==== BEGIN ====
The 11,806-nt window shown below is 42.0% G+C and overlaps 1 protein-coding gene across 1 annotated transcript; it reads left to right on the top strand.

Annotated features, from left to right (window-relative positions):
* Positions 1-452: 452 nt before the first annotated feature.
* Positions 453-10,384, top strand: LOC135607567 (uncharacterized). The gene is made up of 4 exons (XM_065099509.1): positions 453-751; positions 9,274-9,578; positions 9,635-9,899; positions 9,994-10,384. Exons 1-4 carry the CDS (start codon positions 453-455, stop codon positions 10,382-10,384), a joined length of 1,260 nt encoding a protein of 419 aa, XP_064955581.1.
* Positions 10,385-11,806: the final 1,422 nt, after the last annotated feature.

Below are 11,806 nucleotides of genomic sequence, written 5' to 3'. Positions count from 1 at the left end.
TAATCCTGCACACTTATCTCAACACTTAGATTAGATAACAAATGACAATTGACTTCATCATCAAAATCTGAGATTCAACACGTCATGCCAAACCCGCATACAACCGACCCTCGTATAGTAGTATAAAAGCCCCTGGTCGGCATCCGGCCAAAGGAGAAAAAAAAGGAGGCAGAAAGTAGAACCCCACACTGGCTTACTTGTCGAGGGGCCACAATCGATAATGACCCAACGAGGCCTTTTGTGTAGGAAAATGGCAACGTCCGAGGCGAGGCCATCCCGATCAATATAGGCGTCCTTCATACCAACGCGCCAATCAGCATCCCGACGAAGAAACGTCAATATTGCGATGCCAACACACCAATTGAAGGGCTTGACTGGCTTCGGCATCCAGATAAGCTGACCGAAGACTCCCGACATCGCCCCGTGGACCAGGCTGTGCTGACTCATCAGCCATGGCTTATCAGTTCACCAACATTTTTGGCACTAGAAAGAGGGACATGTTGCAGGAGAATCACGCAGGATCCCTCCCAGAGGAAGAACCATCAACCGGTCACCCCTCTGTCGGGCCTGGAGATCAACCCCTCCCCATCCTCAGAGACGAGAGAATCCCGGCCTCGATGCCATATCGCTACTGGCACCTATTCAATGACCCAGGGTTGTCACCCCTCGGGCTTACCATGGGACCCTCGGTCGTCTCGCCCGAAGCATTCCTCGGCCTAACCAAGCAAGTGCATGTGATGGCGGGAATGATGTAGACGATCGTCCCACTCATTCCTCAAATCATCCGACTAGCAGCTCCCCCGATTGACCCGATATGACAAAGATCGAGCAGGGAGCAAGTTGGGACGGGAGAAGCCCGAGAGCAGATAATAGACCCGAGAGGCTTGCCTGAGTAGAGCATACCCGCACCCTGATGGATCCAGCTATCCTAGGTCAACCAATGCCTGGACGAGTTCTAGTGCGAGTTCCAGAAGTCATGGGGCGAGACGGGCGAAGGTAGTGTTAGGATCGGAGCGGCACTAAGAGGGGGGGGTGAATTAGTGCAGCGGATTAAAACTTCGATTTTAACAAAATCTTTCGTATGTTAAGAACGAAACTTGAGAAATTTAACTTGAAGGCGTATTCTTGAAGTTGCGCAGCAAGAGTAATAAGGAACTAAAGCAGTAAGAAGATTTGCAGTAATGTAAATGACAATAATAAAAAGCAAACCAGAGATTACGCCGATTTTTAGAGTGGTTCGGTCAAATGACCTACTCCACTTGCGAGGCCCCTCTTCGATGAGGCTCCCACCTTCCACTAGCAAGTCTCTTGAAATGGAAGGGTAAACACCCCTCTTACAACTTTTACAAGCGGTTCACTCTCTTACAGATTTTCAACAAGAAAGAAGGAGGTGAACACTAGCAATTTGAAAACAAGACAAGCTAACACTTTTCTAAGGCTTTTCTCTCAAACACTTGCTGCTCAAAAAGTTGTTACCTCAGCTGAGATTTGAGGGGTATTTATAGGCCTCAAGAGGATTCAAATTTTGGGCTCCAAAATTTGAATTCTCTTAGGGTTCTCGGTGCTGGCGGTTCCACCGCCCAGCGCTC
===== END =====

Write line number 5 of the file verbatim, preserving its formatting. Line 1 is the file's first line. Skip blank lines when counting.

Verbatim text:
* Positions 10,385-11,806: the final 1,422 nt, after the last annotated feature.